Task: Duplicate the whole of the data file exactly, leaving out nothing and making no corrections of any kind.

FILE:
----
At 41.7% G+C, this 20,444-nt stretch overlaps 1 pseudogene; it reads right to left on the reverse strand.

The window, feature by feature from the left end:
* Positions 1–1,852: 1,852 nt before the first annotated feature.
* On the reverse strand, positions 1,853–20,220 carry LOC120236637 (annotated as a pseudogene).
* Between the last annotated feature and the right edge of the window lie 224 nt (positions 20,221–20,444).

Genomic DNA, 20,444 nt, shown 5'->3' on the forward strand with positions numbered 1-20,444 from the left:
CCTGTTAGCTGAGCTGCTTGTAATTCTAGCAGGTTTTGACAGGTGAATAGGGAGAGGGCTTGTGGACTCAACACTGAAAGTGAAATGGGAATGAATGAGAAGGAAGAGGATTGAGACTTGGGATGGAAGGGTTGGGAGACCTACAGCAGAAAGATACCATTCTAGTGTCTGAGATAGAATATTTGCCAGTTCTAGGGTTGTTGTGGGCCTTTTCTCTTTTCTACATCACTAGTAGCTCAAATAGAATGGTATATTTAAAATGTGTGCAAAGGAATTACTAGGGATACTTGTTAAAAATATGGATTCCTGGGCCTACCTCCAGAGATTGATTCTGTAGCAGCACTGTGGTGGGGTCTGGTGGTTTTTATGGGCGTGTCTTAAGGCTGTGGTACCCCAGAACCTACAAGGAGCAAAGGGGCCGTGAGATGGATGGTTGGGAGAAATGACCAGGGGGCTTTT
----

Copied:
At 41.7% G+C, this 20,444-nt stretch overlaps 1 pseudogene; it reads right to left on the reverse strand.

The window, feature by feature from the left end:
* Positions 1–1,852: 1,852 nt before the first annotated feature.
* On the reverse strand, positions 1,853–20,220 carry LOC120236637 (annotated as a pseudogene).
* Between the last annotated feature and the right edge of the window lie 224 nt (positions 20,221–20,444).

Genomic DNA, 20,444 nt, shown 5'->3' on the forward strand with positions numbered 1-20,444 from the left:
CCTGTTAGCTGAGCTGCTTGTAATTCTAGCAGGTTTTGACAGGTGAATAGGGAGAGGGCTTGTGGACTCAACACTGAAAGTGAAATGGGAATGAATGAGAAGGAAGAGGATTGAGACTTGGGATGGAAGGGTTGGGAGACCTACAGCAGAAAGATACCATTCTAGTGTCTGAGATAGAATATTTGCCAGTTCTAGGGTTGTTGTGGGCCTTTTCTCTTTTCTACATCACTAGTAGCTCAAATAGAATGGTATATTTAAAATGTGTGCAAAGGAATTACTAGGGATACTTGTTAAAAATATGGATTCCTGGGCCTACCTCCAGAGATTGATTCTGTAGCAGCACTGTGGTGGGGTCTGGTGGTTTTTATGGGCGTGTCTTAAGGCTGTGGTACCCCAGAACCTACAAGGAGCAAAGGGGCCGTGAGATGGATGGTTGGGAGAAATGACCAGGGGGCTTTT